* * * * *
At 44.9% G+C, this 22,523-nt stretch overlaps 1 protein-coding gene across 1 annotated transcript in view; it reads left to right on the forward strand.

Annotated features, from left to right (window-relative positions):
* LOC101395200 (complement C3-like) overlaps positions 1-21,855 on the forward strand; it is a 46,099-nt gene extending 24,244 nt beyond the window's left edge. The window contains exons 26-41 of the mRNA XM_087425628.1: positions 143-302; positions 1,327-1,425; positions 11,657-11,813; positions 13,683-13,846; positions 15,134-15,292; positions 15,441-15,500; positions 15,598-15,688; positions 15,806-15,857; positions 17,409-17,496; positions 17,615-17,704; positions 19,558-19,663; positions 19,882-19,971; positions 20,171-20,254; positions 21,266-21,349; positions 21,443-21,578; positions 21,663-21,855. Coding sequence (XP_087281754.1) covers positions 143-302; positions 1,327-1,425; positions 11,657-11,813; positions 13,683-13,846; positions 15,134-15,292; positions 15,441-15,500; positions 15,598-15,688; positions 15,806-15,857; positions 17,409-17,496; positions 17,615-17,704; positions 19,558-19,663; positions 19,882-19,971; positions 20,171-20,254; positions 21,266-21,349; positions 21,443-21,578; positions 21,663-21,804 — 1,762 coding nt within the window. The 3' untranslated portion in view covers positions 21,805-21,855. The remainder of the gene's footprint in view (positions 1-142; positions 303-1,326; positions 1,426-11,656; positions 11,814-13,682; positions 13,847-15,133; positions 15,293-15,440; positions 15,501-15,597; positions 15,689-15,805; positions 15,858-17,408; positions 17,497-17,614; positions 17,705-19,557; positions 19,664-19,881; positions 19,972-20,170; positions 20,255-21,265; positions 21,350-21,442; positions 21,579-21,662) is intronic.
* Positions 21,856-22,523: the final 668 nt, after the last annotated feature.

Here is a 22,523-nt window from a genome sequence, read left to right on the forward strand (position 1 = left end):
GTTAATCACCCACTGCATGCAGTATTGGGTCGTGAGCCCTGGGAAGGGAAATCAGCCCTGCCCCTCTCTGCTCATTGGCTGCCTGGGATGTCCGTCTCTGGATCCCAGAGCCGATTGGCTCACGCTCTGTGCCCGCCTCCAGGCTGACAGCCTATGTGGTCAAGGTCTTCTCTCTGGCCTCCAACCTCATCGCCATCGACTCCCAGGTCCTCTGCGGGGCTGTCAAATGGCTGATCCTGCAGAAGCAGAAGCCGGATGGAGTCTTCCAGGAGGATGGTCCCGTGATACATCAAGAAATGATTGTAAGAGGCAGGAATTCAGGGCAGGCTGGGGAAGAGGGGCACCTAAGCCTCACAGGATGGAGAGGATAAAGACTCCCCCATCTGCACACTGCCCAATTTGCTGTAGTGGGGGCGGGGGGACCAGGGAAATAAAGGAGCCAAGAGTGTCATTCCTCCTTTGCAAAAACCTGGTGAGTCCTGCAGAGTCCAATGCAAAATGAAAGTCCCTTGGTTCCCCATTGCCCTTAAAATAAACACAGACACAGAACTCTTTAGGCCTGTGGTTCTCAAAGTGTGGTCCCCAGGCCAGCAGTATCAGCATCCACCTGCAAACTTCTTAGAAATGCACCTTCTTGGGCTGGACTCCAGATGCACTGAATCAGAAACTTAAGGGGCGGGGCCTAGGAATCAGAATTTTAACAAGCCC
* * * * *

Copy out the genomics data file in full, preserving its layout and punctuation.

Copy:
At 44.9% G+C, this 22,523-nt stretch overlaps 1 protein-coding gene across 1 annotated transcript in view; it reads left to right on the forward strand.

Annotated features, from left to right (window-relative positions):
* LOC101395200 (complement C3-like) overlaps positions 1-21,855 on the forward strand; it is a 46,099-nt gene extending 24,244 nt beyond the window's left edge. The window contains exons 26-41 of the mRNA XM_087425628.1: positions 143-302; positions 1,327-1,425; positions 11,657-11,813; positions 13,683-13,846; positions 15,134-15,292; positions 15,441-15,500; positions 15,598-15,688; positions 15,806-15,857; positions 17,409-17,496; positions 17,615-17,704; positions 19,558-19,663; positions 19,882-19,971; positions 20,171-20,254; positions 21,266-21,349; positions 21,443-21,578; positions 21,663-21,855. Coding sequence (XP_087281754.1) covers positions 143-302; positions 1,327-1,425; positions 11,657-11,813; positions 13,683-13,846; positions 15,134-15,292; positions 15,441-15,500; positions 15,598-15,688; positions 15,806-15,857; positions 17,409-17,496; positions 17,615-17,704; positions 19,558-19,663; positions 19,882-19,971; positions 20,171-20,254; positions 21,266-21,349; positions 21,443-21,578; positions 21,663-21,804 — 1,762 coding nt within the window. The 3' untranslated portion in view covers positions 21,805-21,855. The remainder of the gene's footprint in view (positions 1-142; positions 303-1,326; positions 1,426-11,656; positions 11,814-13,682; positions 13,847-15,133; positions 15,293-15,440; positions 15,501-15,597; positions 15,689-15,805; positions 15,858-17,408; positions 17,497-17,614; positions 17,705-19,557; positions 19,664-19,881; positions 19,972-20,170; positions 20,255-21,265; positions 21,350-21,442; positions 21,579-21,662) is intronic.
* Positions 21,856-22,523: the final 668 nt, after the last annotated feature.

Here is a 22,523-nt window from a genome sequence, read left to right on the forward strand (position 1 = left end):
GTTAATCACCCACTGCATGCAGTATTGGGTCGTGAGCCCTGGGAAGGGAAATCAGCCCTGCCCCTCTCTGCTCATTGGCTGCCTGGGATGTCCGTCTCTGGATCCCAGAGCCGATTGGCTCACGCTCTGTGCCCGCCTCCAGGCTGACAGCCTATGTGGTCAAGGTCTTCTCTCTGGCCTCCAACCTCATCGCCATCGACTCCCAGGTCCTCTGCGGGGCTGTCAAATGGCTGATCCTGCAGAAGCAGAAGCCGGATGGAGTCTTCCAGGAGGATGGTCCCGTGATACATCAAGAAATGATTGTAAGAGGCAGGAATTCAGGGCAGGCTGGGGAAGAGGGGCACCTAAGCCTCACAGGATGGAGAGGATAAAGACTCCCCCATCTGCACACTGCCCAATTTGCTGTAGTGGGGGCGGGGGGACCAGGGAAATAAAGGAGCCAAGAGTGTCATTCCTCCTTTGCAAAAACCTGGTGAGTCCTGCAGAGTCCAATGCAAAATGAAAGTCCCTTGGTTCCCCATTGCCCTTAAAATAAACACAGACACAGAACTCTTTAGGCCTGTGGTTCTCAAAGTGTGGTCCCCAGGCCAGCAGTATCAGCATCCACCTGCAAACTTCTTAGAAATGCACCTTCTTGGGCTGGACTCCAGATGCACTGAATCAGAAACTTAAGGGGCGGGGCCTAGGAATCAGAATTTTAACAAGCCC